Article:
Intentions of the Holy Father for April

Ecology and Justice. That governments may foster the protection of creation and the just distribution of natural resources.
Hope for the Sick. That the Risen Lord may fill with hope the hearts of those who are being tested by pain and sickness.

Unexpected Gifts

This morning my roommate/marathon-partner, Tom, who is a pilot, took me up on a Cesna for breakfast in York, PA. He's building his flight time and takes these trips regularly. It was a very, very fun time.

After returning home, I drove to visit a friend and his wife for lunch and to help him to prepare to give a lecture at a conference in Peru, speaking Spanish. He doesn't really speak Spanish, but working from his own text translated by the conference organizers, I believe he'll do just fine. It was cool to be able to help him prepare because among the attendees will be a large number of devout families, priests, and a few bishops and cardinals.

When I returned home from lunch and helping my friend prepare for his lecture, I saw an Amazon box sitting on the front step. "Ooooh! Amazon," I thought. I love Amazon deliveries. Even though I am the principal recipient of them at our house, and even though I myself place the orders, deliveries always make me feel special - and I know I am not alone in this, people. But then I grew glum, thinking, "I didn't order anything from Amazon. Shoot, it must be for one of my roommates." I turned it over and read the label, and whaddya know, it was for me, and the return address was that of a friend from my parish. I was too surprised to register. Opening the box, I saw it was a book, Commentary on New Testament Use of the Old Testament. This particular book has been atop my Amazon wishlist since it came out in 2007 and will be a terribly useful reference for biblical scholars for years to come. And this friend bought it for me spontaneously, just because, because he is a kind and generous man - manifested in my mind numerous times long before this, especially with his commitment to the youth of our parish.

I love debts of gratitude. Debts of gratitude are different from debts of account because they are not calculated in dollars and cents and they are not paid back. Rather, they are paid forward, to borrow a nice phrase. They might even be paid forward to the person to whom we feel grateful. But they aren't paid as a matter of obligation, but as a matter of love. A gift freely given inspires in a healthy recipient a free response, in some direction. The repayment or the forward-payment of debts of gratitude is not intended to clear the debt, but to perpetuate it and deepen it, to draw more people into it. There is no tit-for-tat, but rather a response of grace for grace, free gift for free gift, and neither size nor shape are measured against each other. Instead, heart meets heart. Before long, a number of people feel a great desire to give not only their things, but really parts of themselves, as it were, to their neighbors and friends. Instead of lending and repaying money, we invest ourselves and are blessed by others. Gratitude inspires a sort of calculation that is exactly the opposite of either capitalism or socialism. Gratitude builds an economy of love.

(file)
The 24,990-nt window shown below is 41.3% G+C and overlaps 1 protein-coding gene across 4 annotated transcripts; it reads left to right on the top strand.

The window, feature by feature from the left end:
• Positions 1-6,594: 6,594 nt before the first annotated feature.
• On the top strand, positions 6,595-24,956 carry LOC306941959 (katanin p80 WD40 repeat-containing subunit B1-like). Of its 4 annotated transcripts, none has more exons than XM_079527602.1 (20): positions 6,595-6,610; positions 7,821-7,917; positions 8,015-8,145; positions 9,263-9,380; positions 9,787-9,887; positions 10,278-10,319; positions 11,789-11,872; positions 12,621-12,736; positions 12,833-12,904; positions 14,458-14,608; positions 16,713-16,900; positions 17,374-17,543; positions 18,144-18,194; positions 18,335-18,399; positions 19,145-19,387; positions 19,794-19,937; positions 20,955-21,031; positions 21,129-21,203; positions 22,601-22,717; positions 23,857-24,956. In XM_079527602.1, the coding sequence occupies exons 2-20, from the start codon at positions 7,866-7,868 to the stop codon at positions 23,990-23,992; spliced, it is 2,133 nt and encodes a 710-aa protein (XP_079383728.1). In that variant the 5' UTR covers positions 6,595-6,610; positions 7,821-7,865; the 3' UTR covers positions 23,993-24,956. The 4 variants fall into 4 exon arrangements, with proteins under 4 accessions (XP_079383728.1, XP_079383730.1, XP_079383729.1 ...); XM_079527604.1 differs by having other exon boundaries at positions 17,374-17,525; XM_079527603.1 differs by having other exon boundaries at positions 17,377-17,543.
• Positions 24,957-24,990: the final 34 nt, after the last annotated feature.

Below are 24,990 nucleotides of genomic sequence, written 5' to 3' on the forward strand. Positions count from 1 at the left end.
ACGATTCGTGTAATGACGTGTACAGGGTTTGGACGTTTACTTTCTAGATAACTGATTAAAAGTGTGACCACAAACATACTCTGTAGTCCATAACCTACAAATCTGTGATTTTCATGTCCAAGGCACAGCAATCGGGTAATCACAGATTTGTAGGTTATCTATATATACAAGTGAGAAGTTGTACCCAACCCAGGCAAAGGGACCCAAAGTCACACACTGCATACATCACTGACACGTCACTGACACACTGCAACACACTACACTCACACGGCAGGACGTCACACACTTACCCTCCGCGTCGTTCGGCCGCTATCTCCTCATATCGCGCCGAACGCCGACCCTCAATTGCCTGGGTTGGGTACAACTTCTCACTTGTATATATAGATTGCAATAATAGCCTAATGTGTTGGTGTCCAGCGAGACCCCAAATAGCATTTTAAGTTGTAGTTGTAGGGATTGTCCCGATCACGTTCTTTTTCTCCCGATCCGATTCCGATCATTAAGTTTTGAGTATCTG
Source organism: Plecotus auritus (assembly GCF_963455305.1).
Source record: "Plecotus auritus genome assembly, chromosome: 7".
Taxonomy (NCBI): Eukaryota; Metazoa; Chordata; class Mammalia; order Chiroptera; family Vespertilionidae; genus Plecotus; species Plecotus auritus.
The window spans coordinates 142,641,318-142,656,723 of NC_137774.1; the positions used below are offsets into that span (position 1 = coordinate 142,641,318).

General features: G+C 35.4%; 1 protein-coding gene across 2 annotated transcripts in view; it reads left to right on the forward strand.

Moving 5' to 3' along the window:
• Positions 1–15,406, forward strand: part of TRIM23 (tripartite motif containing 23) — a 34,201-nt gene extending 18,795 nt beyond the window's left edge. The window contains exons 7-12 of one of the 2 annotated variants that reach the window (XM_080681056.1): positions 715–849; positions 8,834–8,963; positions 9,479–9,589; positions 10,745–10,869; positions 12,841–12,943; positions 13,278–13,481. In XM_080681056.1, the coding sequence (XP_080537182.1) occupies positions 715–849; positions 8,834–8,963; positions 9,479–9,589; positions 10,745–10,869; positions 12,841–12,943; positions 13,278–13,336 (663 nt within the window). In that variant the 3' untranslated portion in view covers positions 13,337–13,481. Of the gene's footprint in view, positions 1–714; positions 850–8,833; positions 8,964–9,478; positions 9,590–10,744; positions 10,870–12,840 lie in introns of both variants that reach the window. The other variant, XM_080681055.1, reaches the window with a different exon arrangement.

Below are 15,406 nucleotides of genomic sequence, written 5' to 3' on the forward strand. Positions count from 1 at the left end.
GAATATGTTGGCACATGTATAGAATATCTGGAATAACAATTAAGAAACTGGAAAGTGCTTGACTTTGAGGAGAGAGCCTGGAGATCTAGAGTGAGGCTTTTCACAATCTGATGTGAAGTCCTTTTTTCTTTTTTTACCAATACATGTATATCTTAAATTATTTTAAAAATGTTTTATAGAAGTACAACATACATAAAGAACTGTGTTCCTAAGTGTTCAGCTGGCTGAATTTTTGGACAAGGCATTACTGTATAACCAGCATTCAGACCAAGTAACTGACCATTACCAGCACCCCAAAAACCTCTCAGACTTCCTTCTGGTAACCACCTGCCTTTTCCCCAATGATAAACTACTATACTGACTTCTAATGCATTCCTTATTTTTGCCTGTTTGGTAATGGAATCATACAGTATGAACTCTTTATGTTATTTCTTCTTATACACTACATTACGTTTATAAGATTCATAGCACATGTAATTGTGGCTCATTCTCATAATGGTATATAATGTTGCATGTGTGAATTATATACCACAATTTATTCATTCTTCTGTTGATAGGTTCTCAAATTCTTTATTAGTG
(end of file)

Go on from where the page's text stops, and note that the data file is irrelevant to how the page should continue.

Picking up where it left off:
There is nothing like gratitude to build those two beautiful forms of charity: piety and friendship. It is really important to do kind and generous things for others. If done selflessly, such deeds are magnanimous and share in the most magnanimous charity ever, that of our Lord for us. It is also really important to let others do kind and generous things for us when they are so moved. The graceful reception of such kindness not only humbles our pride, but may build up the giver's sense of sharing in divine grace, which can only lead to more grace. When we refuse gifts, while there is sometimes a genuine and legitimate desire to avoid unnecessary entanglements, there is also often a refusal to be humbled. What a sad condition!

Lol, all this is to say thanks to those men who blessed me today. I'll put personal notes in the mail. Except to you, Tom. I live with you. That would be dumb. How 'bout I buy you a milkshake after our next run?

No comments: